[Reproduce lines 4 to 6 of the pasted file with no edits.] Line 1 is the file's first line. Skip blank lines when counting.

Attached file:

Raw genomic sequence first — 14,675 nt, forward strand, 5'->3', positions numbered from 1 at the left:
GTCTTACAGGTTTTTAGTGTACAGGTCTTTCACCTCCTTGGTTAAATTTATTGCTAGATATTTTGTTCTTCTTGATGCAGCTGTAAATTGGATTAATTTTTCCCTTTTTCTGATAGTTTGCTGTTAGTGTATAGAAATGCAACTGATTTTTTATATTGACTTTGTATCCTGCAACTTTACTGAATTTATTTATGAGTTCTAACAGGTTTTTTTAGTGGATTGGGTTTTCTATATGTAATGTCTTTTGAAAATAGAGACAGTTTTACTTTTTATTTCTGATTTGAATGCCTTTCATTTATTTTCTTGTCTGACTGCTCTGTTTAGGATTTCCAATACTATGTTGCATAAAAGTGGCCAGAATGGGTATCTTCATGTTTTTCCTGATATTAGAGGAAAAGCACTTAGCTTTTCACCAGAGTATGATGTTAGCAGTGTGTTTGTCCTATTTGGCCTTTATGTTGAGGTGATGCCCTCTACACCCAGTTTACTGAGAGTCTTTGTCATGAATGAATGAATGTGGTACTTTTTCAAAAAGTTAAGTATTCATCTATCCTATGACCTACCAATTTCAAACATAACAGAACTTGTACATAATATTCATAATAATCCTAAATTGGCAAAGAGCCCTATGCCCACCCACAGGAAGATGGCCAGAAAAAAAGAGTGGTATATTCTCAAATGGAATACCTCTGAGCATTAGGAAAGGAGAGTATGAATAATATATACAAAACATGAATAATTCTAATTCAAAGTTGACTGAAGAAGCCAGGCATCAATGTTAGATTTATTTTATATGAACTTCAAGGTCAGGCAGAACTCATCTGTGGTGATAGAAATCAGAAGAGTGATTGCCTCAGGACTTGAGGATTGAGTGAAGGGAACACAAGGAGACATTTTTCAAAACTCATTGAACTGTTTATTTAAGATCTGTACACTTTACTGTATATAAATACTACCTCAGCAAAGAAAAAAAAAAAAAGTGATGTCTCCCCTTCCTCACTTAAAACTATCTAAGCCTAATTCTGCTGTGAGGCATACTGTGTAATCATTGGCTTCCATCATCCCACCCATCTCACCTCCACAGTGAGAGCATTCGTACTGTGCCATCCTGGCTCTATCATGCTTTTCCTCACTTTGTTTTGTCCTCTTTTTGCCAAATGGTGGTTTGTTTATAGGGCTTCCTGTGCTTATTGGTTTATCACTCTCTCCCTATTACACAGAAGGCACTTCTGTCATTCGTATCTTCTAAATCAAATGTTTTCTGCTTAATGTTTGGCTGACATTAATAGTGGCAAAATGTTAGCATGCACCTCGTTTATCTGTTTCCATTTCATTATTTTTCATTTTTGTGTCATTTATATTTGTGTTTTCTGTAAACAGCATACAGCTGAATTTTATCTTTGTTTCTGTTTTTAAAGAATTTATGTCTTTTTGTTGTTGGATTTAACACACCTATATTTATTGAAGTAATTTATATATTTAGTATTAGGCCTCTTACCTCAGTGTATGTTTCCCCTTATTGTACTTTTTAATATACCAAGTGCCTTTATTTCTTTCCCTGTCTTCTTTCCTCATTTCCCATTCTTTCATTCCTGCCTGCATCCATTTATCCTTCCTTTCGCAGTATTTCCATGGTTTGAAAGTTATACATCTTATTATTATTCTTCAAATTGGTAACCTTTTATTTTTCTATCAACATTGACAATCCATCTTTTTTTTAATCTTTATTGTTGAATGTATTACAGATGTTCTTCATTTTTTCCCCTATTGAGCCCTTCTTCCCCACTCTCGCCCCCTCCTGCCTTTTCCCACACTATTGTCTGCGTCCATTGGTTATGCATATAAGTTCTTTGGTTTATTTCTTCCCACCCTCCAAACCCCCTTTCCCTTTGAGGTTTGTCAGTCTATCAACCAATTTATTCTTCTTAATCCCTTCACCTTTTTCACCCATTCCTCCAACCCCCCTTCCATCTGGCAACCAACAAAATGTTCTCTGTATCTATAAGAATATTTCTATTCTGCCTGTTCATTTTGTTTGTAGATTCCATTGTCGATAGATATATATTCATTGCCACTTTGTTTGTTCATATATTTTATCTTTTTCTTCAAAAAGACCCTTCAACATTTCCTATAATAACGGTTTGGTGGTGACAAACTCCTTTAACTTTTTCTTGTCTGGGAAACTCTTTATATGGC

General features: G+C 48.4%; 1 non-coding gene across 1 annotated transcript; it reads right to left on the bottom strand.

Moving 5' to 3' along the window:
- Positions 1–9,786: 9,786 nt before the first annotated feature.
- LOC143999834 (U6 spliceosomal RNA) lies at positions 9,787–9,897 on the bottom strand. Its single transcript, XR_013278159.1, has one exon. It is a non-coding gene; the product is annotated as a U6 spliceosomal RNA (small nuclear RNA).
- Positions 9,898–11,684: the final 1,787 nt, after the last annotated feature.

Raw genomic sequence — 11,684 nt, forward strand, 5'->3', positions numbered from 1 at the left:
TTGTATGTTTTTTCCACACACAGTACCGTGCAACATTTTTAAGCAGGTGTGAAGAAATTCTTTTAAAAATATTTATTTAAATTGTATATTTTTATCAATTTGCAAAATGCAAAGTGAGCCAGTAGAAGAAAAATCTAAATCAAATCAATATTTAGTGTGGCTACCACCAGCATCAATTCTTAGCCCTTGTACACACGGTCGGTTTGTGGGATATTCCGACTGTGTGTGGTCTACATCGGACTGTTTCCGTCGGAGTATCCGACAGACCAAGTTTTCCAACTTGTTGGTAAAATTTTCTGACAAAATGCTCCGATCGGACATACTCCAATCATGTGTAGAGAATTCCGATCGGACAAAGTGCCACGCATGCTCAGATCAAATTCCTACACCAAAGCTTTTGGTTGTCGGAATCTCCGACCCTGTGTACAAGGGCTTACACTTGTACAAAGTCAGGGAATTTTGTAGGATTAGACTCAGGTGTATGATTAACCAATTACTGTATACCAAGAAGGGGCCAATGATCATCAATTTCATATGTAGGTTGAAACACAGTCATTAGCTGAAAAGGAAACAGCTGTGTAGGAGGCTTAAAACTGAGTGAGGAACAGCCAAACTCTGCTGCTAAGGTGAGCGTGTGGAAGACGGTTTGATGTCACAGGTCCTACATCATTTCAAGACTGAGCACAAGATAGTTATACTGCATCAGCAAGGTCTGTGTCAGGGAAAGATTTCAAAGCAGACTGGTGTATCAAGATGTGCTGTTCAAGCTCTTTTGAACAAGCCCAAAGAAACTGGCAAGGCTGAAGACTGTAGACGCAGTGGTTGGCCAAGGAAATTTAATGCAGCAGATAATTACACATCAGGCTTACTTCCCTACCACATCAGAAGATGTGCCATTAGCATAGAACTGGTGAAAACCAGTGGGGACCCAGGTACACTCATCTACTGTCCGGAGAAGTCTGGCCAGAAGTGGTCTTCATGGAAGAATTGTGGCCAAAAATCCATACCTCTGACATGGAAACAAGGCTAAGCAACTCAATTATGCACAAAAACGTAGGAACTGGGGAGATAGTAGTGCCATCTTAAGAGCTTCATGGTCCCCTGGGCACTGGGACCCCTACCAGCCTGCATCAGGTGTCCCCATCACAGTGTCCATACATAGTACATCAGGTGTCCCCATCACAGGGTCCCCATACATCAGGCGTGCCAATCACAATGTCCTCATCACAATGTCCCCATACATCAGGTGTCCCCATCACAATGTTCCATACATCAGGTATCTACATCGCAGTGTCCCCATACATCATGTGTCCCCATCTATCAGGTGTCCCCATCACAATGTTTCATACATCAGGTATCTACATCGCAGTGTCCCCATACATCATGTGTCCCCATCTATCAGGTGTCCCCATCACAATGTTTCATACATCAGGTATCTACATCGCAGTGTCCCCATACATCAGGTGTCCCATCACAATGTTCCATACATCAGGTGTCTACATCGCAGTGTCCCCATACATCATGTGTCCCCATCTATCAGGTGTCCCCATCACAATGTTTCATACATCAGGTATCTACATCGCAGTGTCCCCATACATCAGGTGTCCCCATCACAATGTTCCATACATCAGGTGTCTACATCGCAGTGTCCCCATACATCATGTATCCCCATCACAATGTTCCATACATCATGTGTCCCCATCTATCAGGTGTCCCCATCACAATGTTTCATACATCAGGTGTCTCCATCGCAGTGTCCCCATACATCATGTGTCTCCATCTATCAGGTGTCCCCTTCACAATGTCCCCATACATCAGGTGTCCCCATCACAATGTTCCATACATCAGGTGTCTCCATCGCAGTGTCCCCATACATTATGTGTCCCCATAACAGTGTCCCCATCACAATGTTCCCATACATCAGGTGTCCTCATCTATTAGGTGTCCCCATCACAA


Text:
Moving 5' to 3' along the window:
- Positions 1–9,786: 9,786 nt before the first annotated feature.
- LOC143999834 (U6 spliceosomal RNA) lies at positions 9,787–9,897 on the bottom strand. Its single transcript, XR_013278159.1, has one exon. It is a non-coding gene; the product is annotated as a U6 spliceosomal RNA (small nuclear RNA).